Costume Jewelry: Care Tips for Worn Out Costume Jewelry

Published: 13th March 2009
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If you have old, worn out, seen better days costume jewelry just lying around gathering dust don't throw it out. You can revitalize those dirty, outdated and broken pieces by following a few simple steps:



Worn out gold or silver plating:



Because typical costume jewelry plating is very thin it can eventually rub off from wear or become damaged from the use of harsh chemicals, creams, or perfumes. If this happens there are several options in gold and silver re-plating solutions that can be found online. Some are fairly simple and can be performed without the use of heat or electricity while others are a little more complex. I found one website in particular that offers a very good variety of plating options (e.g. immersion plating, pen plating) and general plating instructions for precious metals including gold, silver, platinum, and rhodium. It is www.shorinternational.com. Click on the contents and search box and then plating gateway. One word of caution: I would recommend buying only cyanide free plating solutions as cyanide is poisonous. For silver lovers there is one product that I have personally used that has worked well for me and it is called Silver Brite. This easy to use cream polishes, cleans and re-plates in one step. It is very easy to use and fairly inexpensive. Just rub the cream on with an applicator sponge or a Q-tip for small items and rub off with the buffing cloth that is included with the kit. The result is a shiny, clean silver finish.



Tarnished or dirty:



Cleaning costume jewelry is simple but choose your cleaner wisely. Only use a jewelry cleaner that specifically states that it is safe for costume jewelry and read the ingredients to make sure that it does not contain alcohol, acids, or ammonia because these can strip the gold or silver plate. Use a children's soft bristle tooth brush for cleaning around costume jewelry stones. I do not recommend submerging rhinestone jewelry as the stones may become loose and fall out.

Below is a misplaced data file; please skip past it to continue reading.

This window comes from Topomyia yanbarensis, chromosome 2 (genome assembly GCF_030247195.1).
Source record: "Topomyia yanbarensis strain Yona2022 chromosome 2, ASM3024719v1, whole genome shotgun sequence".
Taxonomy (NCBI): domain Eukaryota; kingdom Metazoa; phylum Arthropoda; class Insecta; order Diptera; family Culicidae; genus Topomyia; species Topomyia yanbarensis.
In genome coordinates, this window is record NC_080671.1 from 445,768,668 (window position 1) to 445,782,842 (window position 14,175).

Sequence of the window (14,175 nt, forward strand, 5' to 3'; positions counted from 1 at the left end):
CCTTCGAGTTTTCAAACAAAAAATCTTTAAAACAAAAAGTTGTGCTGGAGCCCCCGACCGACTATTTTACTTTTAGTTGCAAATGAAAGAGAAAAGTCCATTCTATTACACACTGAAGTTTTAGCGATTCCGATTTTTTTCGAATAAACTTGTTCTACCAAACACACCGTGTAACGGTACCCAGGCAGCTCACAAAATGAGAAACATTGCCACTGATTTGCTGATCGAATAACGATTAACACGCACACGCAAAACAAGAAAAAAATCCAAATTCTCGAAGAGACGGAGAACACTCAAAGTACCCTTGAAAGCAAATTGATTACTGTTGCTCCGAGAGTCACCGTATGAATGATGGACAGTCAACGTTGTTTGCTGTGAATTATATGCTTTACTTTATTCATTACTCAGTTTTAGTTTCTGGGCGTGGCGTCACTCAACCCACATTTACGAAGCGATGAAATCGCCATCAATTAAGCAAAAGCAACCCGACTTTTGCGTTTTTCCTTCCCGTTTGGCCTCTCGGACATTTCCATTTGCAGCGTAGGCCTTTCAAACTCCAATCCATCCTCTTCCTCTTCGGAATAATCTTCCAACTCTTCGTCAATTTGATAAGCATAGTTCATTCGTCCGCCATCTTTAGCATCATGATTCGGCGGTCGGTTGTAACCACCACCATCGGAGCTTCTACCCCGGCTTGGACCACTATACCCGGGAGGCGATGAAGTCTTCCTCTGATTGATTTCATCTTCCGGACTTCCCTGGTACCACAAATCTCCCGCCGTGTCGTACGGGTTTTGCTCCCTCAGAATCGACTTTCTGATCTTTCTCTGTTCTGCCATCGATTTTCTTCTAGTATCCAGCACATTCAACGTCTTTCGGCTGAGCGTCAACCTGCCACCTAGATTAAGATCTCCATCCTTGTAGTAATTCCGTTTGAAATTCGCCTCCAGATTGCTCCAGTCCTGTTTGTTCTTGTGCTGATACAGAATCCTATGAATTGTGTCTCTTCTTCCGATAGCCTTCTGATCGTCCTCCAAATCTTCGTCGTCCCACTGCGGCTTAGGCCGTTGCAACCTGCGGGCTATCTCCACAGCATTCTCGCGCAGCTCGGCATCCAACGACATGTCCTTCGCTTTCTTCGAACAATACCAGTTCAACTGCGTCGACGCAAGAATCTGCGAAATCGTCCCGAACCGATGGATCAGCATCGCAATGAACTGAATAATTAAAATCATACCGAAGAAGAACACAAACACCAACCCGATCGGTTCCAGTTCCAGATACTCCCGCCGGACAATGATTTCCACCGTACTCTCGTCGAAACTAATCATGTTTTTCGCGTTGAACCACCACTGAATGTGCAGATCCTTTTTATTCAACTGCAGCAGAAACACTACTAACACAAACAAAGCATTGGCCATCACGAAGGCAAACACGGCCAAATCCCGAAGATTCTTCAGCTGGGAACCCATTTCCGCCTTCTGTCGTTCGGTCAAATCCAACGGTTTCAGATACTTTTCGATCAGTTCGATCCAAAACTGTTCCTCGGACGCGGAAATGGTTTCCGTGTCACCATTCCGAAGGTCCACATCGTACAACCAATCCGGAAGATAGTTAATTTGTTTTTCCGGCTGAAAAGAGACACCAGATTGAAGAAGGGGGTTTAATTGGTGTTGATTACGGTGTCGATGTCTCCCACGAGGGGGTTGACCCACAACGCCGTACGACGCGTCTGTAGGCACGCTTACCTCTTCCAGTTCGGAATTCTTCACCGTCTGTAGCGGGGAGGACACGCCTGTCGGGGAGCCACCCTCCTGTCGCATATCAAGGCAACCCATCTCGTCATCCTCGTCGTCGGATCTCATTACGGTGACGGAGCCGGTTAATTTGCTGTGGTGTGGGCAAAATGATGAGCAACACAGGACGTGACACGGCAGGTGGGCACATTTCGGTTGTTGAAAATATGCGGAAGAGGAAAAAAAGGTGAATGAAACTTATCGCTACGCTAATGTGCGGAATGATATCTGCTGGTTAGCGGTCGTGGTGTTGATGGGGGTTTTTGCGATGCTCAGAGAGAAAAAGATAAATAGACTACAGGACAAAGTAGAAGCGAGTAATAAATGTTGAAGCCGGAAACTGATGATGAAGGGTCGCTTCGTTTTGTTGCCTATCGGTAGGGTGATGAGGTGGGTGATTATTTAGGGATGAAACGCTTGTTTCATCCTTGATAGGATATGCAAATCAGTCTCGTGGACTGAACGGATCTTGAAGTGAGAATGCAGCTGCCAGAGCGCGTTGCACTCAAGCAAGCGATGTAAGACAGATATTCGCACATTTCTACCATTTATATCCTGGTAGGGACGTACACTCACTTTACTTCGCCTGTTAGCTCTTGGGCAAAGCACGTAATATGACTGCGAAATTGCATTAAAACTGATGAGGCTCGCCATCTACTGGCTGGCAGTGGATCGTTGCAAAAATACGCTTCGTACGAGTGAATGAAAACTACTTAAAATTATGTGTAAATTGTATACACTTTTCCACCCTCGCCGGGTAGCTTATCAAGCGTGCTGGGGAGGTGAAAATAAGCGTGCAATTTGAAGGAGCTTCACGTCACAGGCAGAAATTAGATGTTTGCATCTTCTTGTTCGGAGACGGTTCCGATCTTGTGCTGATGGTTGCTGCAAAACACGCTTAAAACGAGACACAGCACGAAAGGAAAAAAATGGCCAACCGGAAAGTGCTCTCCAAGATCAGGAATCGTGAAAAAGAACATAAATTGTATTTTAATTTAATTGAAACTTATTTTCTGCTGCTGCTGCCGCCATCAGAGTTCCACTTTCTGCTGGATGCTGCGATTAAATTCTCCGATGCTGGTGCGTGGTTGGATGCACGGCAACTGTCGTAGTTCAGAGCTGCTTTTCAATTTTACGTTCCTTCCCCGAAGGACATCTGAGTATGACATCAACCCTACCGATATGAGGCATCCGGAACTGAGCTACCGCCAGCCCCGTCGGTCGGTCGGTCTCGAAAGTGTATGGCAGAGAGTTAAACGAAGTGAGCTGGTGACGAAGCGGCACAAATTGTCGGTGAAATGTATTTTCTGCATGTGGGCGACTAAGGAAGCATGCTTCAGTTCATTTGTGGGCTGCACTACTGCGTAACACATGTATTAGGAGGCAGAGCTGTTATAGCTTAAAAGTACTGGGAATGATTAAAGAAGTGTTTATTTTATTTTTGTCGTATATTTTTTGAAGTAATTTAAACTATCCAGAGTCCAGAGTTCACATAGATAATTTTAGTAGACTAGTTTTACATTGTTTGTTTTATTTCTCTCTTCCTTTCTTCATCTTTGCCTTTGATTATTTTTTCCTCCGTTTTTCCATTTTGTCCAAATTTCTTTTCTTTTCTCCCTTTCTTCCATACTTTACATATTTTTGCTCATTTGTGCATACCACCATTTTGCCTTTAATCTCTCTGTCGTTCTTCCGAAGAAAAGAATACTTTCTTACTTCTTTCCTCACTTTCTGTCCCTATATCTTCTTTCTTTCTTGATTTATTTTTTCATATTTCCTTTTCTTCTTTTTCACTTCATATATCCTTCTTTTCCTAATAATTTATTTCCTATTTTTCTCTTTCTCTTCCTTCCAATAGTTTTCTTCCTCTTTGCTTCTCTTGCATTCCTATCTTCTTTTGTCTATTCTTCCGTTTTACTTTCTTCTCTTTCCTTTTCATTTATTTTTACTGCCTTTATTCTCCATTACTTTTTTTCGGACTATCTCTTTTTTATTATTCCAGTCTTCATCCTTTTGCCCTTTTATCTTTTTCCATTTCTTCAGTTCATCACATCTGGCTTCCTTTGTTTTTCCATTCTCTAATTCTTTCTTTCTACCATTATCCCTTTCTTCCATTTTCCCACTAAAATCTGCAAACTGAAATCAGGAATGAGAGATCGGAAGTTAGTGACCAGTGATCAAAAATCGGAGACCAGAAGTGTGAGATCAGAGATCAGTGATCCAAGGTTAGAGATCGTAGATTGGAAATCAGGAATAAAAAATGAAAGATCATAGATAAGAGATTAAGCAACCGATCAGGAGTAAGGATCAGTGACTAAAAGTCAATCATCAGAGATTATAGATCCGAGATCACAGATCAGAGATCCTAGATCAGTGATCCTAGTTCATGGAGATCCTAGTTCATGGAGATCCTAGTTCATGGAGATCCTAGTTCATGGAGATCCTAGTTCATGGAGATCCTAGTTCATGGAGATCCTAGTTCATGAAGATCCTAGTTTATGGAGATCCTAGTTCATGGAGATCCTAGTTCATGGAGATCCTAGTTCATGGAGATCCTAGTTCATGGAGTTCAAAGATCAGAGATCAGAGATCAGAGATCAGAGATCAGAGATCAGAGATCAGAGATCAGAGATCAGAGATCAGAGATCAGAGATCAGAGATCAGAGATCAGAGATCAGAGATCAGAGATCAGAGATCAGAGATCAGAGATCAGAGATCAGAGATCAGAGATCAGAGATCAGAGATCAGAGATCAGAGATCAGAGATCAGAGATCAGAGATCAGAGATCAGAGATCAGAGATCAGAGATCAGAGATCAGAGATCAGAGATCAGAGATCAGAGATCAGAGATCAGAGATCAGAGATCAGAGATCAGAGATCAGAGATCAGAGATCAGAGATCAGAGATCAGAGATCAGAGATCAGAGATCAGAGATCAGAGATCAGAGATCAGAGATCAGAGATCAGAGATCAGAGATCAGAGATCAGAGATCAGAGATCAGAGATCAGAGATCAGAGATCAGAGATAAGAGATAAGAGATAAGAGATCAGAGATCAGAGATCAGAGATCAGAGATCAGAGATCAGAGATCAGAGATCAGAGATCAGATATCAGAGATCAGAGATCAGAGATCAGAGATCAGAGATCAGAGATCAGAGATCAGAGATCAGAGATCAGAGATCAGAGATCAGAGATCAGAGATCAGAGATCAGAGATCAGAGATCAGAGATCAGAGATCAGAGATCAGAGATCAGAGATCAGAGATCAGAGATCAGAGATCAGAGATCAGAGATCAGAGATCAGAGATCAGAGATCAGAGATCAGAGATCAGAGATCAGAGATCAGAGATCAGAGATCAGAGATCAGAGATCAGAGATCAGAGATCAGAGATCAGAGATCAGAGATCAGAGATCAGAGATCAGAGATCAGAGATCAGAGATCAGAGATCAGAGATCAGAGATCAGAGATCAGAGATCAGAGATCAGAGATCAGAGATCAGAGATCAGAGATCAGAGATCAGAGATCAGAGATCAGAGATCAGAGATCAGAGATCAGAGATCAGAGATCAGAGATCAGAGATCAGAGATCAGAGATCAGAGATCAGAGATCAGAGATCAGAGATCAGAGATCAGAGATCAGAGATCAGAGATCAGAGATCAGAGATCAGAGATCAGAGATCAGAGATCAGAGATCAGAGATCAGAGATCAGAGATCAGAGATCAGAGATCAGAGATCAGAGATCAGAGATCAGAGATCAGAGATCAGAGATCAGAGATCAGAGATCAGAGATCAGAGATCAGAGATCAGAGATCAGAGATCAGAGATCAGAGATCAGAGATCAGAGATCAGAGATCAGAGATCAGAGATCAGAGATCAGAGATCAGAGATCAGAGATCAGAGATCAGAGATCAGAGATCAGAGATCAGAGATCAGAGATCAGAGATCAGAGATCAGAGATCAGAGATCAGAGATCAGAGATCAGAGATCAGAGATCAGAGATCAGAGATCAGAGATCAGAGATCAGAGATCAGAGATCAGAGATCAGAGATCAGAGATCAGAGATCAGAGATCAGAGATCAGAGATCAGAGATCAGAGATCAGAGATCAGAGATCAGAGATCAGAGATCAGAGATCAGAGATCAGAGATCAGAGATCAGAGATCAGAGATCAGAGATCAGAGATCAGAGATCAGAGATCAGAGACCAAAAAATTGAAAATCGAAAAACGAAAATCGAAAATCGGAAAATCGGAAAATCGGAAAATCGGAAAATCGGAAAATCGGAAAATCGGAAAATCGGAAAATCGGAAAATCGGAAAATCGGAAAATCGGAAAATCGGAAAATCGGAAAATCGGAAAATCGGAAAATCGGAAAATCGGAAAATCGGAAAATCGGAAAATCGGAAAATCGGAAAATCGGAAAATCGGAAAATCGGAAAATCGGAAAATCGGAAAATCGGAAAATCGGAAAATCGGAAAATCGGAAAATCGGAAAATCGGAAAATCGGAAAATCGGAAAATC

A light tarnish can be easily buffed away with a soft jewelers cloth. A good jewelry polish works great in restoring heavily tarnished items.



Loose or missing stones:



If a stone such as a cubic zirconia, plastic, or glass has become loose or fallen out a drop or two of super glue will do the trick. Just be careful not to use too much. You certainly don't want the glue to leak out and cause the piece to stick to your skin or another object. Most of the time a single drop will suffice unless it is a very large stone in which case you may want to use two drops. If you cannot find the missing stone there are companies online that sell loose cz stones if you have a special chain or ring band you want to salvage. Simply do an internet search for cz stones.



Broken clasp:



If your necklace or bracelet has a broken clasp make sure it is the actual clasp that is broken. The problem may be a broken jump ring which is a tiny metal ring that is open in one spot which connects the clasp to the chain. If this is the problem it can be easily fixed. First identify what kind of clasp it is. There are several types (e.g. lobster clasp which is shaped like a lobster claw and has a tiny spring loaded lever, a magnetic clasp which is just as it sounds) then visit your local craft store or do a search online for jewelry clasps and you should find what you need. If the clasp is soldered on you will need to contact a jewelry repair professional.



Outdated:



If you want to provide a more contemporary appeal to your older costume jewelry pieces its easy to mix and match. If you have a pendant with sentimental value bring it to life with a more modern chain. Add new charms to your favorite bracelet or re-plate that old silver necklace with a shiny new gold finish. Be creative!





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If you are a lover of gorgeous unusual costume jewelry check out the selection WFE Costume Jewelry

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